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If Her Name Was Charley—better known as Charley Co.—has anything to do with it, the age of dull Office Space–esque workplaces (greige, sterile, and filled with cubicles) is nearing an end. The women-only coworking space kick-started by Denver entrepreneur Bryn Carter is the exact opposite of meh, with saturated colors and sculptural shapes at every turn. Opened in July in the Source, Charley Co. looks like something director Wes Anderson might dream up—if he were a she (note the on-site salon and mother’s room).
In fact, the design of the 5,200-square-foot, two-story interior was devised by the lady-led team at Davis Partnership Architects, and Abigail Plonkey, chief experience curator at local creative agency Maximalist. “I was drawn to the fact that Bryn didn’t want it to be this really frilly, feminine space, but more of a feminist space,” Plonkey says. “It’s much more about empowerment and edge.” With that in mind, the designers sourced finishes and artwork that would inspire female entrepreneurs in particular, and took care to commission local female artists—including Lindee Zimmer, Ashley Joon, and Kirileigh Jones—to create showstopping murals on interior walls.
“It’s a concept I’ve been thinking about for almost two years now,” says Carter, who was a real-estate agent and freelance writer and marketer before launching Charley Co. “I turned 30 and was doing all these other jobs, and woke up one day and realized my soul just wasn’t that happy.” She sat down and whipped up a list of everything that was important to her, and suddenly it clicked: “I love relationships and bringing people together, and I want to support women in any way that I can.”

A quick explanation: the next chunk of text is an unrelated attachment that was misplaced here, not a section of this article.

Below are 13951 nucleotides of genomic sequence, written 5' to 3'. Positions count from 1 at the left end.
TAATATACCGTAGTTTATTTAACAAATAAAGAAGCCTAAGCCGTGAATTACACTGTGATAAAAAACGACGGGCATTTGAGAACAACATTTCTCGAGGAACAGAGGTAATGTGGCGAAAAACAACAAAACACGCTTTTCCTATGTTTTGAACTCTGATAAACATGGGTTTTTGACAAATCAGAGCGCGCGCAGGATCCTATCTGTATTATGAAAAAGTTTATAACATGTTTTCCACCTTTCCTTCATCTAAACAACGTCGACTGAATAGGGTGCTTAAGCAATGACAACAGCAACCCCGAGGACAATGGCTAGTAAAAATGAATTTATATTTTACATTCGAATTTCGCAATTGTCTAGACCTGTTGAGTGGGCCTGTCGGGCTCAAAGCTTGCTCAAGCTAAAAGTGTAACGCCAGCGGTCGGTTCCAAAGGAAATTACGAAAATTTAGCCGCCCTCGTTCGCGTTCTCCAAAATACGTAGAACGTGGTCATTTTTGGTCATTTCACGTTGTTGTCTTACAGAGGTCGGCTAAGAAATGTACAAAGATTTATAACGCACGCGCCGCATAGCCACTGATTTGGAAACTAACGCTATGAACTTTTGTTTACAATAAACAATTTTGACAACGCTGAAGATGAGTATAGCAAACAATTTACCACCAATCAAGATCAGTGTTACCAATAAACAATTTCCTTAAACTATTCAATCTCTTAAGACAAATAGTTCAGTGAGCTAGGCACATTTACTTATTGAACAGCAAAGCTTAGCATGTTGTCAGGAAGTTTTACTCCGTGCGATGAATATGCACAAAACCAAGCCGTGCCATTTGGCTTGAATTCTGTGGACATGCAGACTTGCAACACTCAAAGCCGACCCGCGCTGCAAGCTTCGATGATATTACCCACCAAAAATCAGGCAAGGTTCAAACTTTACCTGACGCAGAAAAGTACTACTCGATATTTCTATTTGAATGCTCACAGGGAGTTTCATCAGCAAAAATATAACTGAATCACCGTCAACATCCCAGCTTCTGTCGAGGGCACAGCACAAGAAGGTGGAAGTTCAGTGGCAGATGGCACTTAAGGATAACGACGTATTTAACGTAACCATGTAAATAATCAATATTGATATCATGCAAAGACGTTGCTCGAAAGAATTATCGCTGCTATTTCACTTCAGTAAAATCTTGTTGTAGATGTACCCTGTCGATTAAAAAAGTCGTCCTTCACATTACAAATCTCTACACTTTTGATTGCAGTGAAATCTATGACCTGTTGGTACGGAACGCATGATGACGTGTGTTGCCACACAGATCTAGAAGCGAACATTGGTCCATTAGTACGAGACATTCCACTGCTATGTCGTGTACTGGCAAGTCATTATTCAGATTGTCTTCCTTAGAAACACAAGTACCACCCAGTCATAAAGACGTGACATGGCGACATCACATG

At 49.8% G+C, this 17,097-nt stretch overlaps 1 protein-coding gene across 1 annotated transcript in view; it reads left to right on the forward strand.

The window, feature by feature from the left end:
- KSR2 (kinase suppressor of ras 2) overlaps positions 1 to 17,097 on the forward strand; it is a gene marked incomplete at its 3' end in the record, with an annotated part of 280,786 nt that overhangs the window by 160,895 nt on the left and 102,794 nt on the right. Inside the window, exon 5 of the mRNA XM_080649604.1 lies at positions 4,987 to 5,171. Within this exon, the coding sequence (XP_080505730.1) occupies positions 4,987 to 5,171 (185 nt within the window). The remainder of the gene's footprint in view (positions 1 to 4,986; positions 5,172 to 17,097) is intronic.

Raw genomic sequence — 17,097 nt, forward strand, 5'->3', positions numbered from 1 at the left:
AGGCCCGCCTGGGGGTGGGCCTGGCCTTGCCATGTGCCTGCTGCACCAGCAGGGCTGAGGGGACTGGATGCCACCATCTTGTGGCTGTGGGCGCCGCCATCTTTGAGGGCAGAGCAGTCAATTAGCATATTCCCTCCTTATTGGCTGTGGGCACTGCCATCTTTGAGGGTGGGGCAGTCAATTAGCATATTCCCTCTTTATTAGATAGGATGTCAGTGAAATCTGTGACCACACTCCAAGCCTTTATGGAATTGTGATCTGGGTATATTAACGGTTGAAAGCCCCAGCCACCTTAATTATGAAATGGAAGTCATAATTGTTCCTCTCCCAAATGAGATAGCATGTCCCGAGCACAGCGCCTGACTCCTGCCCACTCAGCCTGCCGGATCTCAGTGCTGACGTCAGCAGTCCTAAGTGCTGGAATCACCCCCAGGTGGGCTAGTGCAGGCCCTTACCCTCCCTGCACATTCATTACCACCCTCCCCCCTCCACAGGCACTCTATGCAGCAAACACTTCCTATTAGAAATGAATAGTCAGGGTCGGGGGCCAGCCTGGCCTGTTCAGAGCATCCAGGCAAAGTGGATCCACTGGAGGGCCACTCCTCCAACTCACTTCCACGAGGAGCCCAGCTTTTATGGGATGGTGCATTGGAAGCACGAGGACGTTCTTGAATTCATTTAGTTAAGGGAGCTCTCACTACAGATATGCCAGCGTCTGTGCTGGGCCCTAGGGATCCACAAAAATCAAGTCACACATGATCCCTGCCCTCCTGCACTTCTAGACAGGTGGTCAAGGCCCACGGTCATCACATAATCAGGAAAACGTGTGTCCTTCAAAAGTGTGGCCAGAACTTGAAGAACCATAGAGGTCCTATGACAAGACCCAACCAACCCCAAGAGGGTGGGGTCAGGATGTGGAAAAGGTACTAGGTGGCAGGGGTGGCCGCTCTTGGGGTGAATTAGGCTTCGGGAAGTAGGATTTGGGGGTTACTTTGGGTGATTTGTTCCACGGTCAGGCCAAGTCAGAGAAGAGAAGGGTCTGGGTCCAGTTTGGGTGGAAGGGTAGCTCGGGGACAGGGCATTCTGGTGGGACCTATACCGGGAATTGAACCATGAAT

She started by doing what many people do when a design project is percolating: She sought inspiration.
“I was on Pinterest every day thinking of things and pulling ideas when I signed my lease and started looking for people to help with design and architecture,” she says. That effort is evident in the thoughtful details now sprinkled throughout Charley Co.’s conference rooms, library, communal kitchen, on-site salon, and even the restrooms, one of which pays tribute to female rap and hip-hop artists by displaying lyrics to songs including Missy Elliott’s “Work It” and Salt-N-Pepa’s “Push It” on the walls. “We call it our ‘Pump Up’ bathroom,” Carter says. Another restroom is wallpapered with Plonkey’s own pencil drawings of breasts in every shape and size. Carter notes that, again and again, female visitors notice the level of detail within Charley Co.’s design, right down to the ombre pink glass in the staircase wall: “As women, we notice everything.”
Charley Co. is joining a group of female-focused coworking spaces that have opened across the country in recent years, among them AllBright, spa-inspired Hera Hub, and the Wing, which has raised approximately $118 million in financing since it launched. For Charley Co., Carter chose the motto “Come as you are,” which is really more of a mantra. “It’s really important that the space feels tailored to all women,” she says.